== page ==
In this paper, we introduced improvements to the LRP and HLI algorithms of AlphaPhase  to enable phasing of very large and heterogeneous datasets in which individuals may have been genotyped on different sets of markers. We tested the performance of the revised algorithms on a range of simulated datasets and showed that AlphaPhase can be used to accurately phase datasets that contain up to one million individuals and that have been genotyped with multiple SNP arrays. In the following, we discuss the effect of: (i) core length and (ii) subset size on phasing accuracy, computational runtime, and memory use; and (iii) the impact of these improvements on the phasing of large and heterogeneous datasets.
Effect of core length on phasing performance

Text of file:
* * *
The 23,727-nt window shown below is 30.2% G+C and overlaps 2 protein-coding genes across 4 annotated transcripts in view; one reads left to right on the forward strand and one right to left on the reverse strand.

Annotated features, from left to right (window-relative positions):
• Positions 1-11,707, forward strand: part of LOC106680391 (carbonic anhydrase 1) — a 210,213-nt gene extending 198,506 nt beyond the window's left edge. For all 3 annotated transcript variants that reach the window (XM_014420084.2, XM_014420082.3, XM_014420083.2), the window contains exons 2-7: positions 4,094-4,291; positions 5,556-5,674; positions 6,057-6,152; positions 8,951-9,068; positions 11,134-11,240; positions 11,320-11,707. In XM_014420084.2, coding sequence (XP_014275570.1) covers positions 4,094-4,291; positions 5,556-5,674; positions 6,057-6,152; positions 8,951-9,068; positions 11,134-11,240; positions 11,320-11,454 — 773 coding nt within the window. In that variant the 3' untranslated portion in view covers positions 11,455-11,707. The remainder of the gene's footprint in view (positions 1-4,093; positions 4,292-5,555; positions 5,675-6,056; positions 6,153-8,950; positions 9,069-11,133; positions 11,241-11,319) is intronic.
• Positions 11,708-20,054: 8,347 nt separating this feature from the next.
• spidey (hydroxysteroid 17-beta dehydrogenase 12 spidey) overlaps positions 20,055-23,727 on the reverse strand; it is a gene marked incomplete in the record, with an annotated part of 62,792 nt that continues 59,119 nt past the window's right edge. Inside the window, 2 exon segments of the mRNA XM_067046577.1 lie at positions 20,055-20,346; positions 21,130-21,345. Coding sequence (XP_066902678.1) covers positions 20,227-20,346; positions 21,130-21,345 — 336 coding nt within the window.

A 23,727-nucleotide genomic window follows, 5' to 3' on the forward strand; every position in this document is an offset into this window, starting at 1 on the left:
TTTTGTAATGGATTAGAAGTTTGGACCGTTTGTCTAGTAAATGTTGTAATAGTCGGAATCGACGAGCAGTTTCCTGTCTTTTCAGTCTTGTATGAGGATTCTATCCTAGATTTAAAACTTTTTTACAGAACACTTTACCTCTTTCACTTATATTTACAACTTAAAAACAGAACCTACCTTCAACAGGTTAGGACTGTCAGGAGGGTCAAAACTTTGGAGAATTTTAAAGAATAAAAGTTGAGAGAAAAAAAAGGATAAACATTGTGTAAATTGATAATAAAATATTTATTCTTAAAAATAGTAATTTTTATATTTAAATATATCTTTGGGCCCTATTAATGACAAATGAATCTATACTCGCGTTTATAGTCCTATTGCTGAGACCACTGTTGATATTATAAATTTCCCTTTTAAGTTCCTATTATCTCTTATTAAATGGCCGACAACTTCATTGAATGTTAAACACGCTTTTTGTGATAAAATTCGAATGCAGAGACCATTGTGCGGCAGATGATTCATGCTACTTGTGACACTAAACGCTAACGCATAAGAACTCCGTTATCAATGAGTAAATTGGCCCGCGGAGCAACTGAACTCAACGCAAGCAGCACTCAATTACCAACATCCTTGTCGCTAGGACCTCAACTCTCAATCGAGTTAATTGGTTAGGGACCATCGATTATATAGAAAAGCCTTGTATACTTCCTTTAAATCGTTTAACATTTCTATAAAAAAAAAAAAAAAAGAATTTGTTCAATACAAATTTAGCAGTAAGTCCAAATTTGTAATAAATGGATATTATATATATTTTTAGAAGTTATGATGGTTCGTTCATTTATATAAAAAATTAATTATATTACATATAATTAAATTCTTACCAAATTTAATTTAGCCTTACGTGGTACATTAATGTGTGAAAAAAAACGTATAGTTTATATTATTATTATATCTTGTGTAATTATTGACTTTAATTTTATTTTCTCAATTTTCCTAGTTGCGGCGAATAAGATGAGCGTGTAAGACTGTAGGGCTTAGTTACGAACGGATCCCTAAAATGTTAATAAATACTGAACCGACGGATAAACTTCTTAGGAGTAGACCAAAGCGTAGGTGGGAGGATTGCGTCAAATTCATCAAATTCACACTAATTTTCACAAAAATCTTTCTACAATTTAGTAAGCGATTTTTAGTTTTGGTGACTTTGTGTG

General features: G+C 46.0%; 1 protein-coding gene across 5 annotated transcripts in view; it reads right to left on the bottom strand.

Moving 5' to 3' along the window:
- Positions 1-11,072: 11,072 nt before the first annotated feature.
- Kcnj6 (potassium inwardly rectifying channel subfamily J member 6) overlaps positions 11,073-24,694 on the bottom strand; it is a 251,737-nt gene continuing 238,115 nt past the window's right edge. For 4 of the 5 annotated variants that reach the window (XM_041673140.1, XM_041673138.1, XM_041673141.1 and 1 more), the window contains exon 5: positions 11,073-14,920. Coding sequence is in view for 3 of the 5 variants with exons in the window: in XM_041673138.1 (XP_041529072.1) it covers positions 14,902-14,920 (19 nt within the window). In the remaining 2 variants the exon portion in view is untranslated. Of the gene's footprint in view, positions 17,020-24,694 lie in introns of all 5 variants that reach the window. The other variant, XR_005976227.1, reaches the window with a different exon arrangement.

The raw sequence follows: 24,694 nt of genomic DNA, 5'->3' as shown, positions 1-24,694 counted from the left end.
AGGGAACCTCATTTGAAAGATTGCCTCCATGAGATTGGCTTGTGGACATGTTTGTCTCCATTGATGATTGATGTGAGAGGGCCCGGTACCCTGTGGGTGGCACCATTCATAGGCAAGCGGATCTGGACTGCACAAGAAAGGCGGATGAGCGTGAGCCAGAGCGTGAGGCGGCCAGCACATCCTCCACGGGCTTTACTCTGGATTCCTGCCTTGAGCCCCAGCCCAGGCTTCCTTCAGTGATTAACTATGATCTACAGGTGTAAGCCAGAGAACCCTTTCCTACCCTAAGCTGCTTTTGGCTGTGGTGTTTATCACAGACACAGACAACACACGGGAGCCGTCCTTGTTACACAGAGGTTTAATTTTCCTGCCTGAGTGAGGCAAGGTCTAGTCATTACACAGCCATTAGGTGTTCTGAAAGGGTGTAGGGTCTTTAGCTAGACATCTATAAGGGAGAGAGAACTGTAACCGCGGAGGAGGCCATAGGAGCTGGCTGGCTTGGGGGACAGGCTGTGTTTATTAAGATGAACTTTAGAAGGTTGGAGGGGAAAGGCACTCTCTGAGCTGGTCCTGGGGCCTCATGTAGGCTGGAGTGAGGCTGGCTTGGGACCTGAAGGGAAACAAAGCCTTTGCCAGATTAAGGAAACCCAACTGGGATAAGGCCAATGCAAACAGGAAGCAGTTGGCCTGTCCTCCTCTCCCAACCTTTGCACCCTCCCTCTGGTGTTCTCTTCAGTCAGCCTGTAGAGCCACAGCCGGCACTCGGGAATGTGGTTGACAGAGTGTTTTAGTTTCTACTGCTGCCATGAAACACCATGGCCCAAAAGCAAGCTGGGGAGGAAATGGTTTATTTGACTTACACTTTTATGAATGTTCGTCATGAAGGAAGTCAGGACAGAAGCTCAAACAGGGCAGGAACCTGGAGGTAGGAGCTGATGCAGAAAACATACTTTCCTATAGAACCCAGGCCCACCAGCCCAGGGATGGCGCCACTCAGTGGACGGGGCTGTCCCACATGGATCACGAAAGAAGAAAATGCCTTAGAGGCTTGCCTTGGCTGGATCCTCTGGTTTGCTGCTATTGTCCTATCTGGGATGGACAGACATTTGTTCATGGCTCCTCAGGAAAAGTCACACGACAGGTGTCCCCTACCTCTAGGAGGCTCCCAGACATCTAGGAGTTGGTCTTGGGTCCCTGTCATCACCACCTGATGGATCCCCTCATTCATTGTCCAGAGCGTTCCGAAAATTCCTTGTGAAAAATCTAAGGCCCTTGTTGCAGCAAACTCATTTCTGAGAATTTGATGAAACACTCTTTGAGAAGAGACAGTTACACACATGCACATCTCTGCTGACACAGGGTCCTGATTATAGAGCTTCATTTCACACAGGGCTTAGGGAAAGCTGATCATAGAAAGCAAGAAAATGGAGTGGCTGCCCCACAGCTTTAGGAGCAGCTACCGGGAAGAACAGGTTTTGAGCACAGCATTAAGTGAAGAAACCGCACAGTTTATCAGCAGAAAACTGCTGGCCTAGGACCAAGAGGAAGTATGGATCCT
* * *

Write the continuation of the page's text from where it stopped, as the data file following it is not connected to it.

In AlphaPhase, both the LRP and HLI algorithms break the genome into smaller sections of consecutive SNPs that are called cores. Then, each of the cores is phased independently of the other cores. Core length, defined as the number of SNPs in each core, has previously been shown to have a significant effect on phasing accuracy . We further investigated the impact of this parameter with the modifications made to the LRP and HLI algorithms and the use of much denser SNP arrays. As expected, we found that core length has a significant effect on phasing accuracy. Short cores resulted in similar levels of phasing accuracy but accuracy started to deteriorate notably as cores got longer. We also found that phasing accuracy is a function of the length of the core in proportion to the length of the chromosome, rather than the number of SNPs it contains, and that variation of accuracy with core length was similar for both the Illumina 50 Kv2 and Illumina HD arrays when core length was expressed as a proportion of chromosome length. This is as expected, since phasing accuracy is expected to be highly affected by the presence of recombinations within a core. The latter can be approximated by the size of a core relative to the whole chromosome, and less so by the number of SNPs in a core. The reduction in accuracy observed as the core length increased is likely due to the increased chance of a core to contain a recent recombination. This would reduce the number of surrogates and thus, reduce the information available for phasing.